There is no particular narrative accompanying Burt Glinn's pictures of the welcoming parade held in 1951 to honor General Douglas MacArthur in New York. It is easy to learn online that the event was one of the major ticker tape parades of the time honoring a returning national hero. The selection of pictures showcased on the website of a prominent photo agency reproduces it in line with documentary portrayals of patriotic displays of the time. There is one picture, however, which breaks through the boundaries of this series. Who are these people? Why were they there and what did they aim to achieve? The questions may not arise in this particular order, but there is one thing so obvious that it immediately stands out: Where are the men?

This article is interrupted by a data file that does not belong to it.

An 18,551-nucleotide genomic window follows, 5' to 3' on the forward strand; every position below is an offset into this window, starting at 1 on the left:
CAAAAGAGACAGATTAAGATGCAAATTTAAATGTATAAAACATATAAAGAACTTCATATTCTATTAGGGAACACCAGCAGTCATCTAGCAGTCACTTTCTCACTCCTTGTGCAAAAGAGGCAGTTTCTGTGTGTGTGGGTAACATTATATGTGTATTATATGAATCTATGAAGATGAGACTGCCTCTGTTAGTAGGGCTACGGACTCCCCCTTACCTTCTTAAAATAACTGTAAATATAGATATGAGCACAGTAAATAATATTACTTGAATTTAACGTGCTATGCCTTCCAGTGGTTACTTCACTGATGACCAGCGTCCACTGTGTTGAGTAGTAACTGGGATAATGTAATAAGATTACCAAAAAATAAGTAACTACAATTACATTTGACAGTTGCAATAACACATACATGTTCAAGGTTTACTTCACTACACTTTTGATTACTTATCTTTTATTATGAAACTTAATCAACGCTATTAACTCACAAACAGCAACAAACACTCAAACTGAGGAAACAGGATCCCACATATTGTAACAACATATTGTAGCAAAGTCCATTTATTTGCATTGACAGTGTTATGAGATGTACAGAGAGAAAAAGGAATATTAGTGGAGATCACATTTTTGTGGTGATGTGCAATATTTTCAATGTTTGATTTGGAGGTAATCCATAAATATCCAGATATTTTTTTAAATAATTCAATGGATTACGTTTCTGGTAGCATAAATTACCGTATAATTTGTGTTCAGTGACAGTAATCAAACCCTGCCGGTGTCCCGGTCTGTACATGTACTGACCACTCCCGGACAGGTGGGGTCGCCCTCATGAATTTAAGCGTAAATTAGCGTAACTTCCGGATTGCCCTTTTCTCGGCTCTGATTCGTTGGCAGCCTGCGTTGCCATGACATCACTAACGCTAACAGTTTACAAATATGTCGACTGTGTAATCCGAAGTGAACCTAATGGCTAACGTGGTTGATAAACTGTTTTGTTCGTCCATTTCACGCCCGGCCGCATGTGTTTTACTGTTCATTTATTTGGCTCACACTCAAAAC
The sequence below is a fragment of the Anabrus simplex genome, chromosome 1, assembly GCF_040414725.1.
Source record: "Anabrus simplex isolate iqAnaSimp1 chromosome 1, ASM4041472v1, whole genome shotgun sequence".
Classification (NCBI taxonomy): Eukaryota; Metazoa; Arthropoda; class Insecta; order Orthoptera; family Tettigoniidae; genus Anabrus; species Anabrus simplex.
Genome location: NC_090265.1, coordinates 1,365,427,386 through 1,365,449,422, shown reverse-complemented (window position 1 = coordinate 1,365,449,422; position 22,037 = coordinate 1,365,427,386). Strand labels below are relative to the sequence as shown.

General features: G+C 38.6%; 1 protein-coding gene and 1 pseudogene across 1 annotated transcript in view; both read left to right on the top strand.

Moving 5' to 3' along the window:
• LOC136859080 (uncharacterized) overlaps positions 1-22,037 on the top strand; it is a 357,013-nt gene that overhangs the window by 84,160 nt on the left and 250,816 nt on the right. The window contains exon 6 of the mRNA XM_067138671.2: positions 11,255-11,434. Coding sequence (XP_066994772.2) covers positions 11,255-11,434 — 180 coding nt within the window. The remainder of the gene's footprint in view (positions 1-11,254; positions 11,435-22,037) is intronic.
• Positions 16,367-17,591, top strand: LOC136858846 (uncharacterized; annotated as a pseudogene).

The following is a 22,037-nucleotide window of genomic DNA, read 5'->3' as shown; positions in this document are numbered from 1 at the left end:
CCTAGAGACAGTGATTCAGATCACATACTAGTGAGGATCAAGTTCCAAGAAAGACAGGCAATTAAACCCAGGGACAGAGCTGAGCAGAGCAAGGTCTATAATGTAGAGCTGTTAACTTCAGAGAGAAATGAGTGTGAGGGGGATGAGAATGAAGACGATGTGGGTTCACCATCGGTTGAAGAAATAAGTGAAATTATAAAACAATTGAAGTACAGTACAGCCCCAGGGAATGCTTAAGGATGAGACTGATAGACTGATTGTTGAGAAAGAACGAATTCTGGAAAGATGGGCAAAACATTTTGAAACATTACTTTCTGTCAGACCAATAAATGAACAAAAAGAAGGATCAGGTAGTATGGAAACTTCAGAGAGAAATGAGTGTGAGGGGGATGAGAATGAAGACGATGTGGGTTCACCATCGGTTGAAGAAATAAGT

In order to decipher the truth of the photograph, I wanted to know the answers, beginning with the very first question: Who were these people? As I began my research, I was hoping to find something which would bring me closer to the persons depicted. However, I was unable to find many details in articles or other online sources and I had no opportunity to search locally, which inspired in me a more contextualized way of thinking. I tried to find out more about possible situations and started focusing my questions more actively on the circumstances rather than the persons: What was actually there?